With our autumn visit to the UK at an end, it was time to turn our thoughts to our winter plans. We still wanted winter sun but didn’t want to rent an apartment, so we planned to head to Spain and wild camp (or free park) as much as possible.


For a change, we decided to sail from Plymouth to Roscoff, France and drive down into Spain. We arrived in Roscoff in the early hours, on a still-dark, wet and windy day. The aire was conveniently close and also free; we parked there for a couple of days before heading further south.



 The free aire near Roscoff has lovely views 


We stayed at a variety of aires on the way south, most of which were free. Although we'd driven along the west coast of France before, there were many places we hadn't visited, including Quimperlé. The aire was walking distance to town and we were intrigued to see that the flood defences were already in place. Quimperlé is where the rivers Isole and Ellé combine and become the River Laïta, so it's hardly surprising they take their flood defences seriously.




 The River Laïta in Quimperlé



Another favourite stop, and another free aire, is at Mazères sur Salat, which as the name suggests, is on the River Salat. The aire is right on the river bank so the view is spectacular, although the noise is overwhelming on occasions! The autumn colours in that area were absolutely stunning, no doubt helped along by the mixture of sunshine and rain we'd been experiencing!



One of the most stunning locations for an aire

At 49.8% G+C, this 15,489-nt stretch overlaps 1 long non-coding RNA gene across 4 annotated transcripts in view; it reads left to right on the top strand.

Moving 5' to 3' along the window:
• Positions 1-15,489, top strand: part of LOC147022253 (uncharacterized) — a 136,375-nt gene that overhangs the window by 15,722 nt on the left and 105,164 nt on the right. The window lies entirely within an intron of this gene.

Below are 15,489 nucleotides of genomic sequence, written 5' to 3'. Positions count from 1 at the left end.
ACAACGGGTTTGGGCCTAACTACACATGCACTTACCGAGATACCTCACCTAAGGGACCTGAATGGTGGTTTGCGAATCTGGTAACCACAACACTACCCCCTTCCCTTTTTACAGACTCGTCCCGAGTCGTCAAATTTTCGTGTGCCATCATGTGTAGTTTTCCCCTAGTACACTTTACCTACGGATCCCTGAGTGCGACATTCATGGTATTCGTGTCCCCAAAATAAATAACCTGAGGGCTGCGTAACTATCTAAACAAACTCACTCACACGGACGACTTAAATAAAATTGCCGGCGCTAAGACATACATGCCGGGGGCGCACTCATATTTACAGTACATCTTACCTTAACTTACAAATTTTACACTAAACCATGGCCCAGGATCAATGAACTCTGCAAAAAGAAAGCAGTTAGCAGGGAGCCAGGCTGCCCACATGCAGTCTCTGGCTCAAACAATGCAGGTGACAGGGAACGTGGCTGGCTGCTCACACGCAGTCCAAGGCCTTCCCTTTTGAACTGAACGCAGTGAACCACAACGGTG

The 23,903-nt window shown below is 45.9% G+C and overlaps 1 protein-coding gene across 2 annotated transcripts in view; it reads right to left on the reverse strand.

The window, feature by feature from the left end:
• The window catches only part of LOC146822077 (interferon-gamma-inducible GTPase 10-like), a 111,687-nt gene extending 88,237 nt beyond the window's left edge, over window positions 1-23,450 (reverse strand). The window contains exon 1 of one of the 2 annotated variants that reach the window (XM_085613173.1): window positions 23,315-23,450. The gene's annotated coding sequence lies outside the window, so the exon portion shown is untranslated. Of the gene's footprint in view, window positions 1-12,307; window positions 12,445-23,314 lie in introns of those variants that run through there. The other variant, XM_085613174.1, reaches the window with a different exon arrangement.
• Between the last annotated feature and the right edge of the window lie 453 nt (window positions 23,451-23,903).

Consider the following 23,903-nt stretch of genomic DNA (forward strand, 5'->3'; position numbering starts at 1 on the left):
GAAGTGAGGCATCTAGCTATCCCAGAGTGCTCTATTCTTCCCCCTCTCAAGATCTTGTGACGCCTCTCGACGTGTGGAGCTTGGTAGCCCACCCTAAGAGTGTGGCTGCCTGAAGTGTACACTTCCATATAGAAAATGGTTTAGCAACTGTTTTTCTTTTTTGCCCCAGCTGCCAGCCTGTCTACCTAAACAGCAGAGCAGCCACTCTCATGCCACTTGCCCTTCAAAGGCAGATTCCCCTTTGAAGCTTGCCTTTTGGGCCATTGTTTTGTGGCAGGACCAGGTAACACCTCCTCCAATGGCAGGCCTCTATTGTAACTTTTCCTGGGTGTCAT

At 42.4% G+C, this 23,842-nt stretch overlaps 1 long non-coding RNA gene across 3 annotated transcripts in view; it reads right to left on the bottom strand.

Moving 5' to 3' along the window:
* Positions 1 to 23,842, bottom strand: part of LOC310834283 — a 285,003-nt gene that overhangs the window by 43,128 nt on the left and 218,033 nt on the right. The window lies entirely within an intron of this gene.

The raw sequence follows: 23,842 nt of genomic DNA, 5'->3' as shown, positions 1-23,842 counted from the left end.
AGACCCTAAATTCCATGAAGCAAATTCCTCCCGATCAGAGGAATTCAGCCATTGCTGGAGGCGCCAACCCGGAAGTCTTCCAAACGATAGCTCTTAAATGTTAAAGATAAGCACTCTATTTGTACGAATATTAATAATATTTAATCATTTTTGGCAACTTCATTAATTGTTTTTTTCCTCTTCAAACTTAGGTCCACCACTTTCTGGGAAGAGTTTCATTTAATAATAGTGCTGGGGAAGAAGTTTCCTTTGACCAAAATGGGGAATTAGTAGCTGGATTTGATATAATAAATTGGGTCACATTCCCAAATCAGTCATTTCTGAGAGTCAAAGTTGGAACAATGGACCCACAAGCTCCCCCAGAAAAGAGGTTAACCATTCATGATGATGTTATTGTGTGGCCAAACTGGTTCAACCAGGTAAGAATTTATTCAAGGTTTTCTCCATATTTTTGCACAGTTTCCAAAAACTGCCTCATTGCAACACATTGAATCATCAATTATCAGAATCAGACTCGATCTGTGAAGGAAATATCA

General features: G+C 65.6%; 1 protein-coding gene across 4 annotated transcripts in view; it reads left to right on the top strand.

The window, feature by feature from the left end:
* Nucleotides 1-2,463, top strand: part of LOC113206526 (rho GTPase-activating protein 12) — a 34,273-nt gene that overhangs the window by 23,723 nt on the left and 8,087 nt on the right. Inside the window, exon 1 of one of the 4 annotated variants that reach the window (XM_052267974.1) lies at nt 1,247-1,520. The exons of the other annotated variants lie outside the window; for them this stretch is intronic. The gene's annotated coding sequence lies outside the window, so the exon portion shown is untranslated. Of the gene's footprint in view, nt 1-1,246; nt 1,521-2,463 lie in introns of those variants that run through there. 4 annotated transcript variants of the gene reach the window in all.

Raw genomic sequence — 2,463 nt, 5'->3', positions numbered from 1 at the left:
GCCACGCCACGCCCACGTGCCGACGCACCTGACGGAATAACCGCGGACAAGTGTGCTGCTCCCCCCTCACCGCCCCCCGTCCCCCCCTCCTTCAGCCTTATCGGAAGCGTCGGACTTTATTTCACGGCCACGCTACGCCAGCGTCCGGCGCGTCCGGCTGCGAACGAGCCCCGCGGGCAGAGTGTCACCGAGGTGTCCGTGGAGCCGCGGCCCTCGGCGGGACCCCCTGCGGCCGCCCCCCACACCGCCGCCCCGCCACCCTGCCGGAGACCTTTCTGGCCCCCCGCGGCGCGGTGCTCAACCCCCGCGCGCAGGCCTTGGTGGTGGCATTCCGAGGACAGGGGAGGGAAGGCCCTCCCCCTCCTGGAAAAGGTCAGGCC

Going to Spain meant crossing the Pyrenees; we decided to use the Vielha Pass, a route I'd recommend to anyone who wants to cross the Pyrenees in the winter. The Vielha Tunnel is over five kilometres long and although the route on either side of the tunnel is a little steep and winding in places, it's apparently kept snow-free during the winter months. We drove it at the end of October and it was nothing less than stunning. To see what I mean, check out this YouTube video 




A great lunchtime stop, just after crossing the Vielha Pass



Having reached the Spanish coast, we trundled south and spent much of the winter months in the area between La Manga, near Cartagena, and Puerto de Mazarrón, with a trip along the Costa del Sol thrown in for good measure. The weather was mostly good, although February saw gale force winds and coastal damage, during our time in Almerimar. 



 Sunset on La Manga del Mar Menor



Before we knew it, it was March and time to start heading north again. We had a house-sit booked in early April, in Garraf (near Barcelona), so March saw us trundling up the coast, mostly just keeping the sea on our right, until we reached Garraf. En route to Garraf, we detoured inland a bit and visited El Castell de Guadalest and Xávia. Although the route was a little tricky in places, it was worth it for the views and Spring colours.



The views from Guadalest made up for the tricky driving! 



In the six month period, we'd spent €386 on campsites or aires; €304 of that was when we were holed up in Almerimar during either ill health or bad weather. On the whole, wild camping spots had been easy to find, although we tended to stay away from the big crowds of long-term wild campers and find our own, quiet places, where we only stayed for a night or two at a time - keeping a low profile and not annoying the locals was our aim.

We felt the winter had been a success; although we'd missed a few of the conveniences of an apartment, we'd enjoyed the feeling of freedom. And summer was still ahead of us!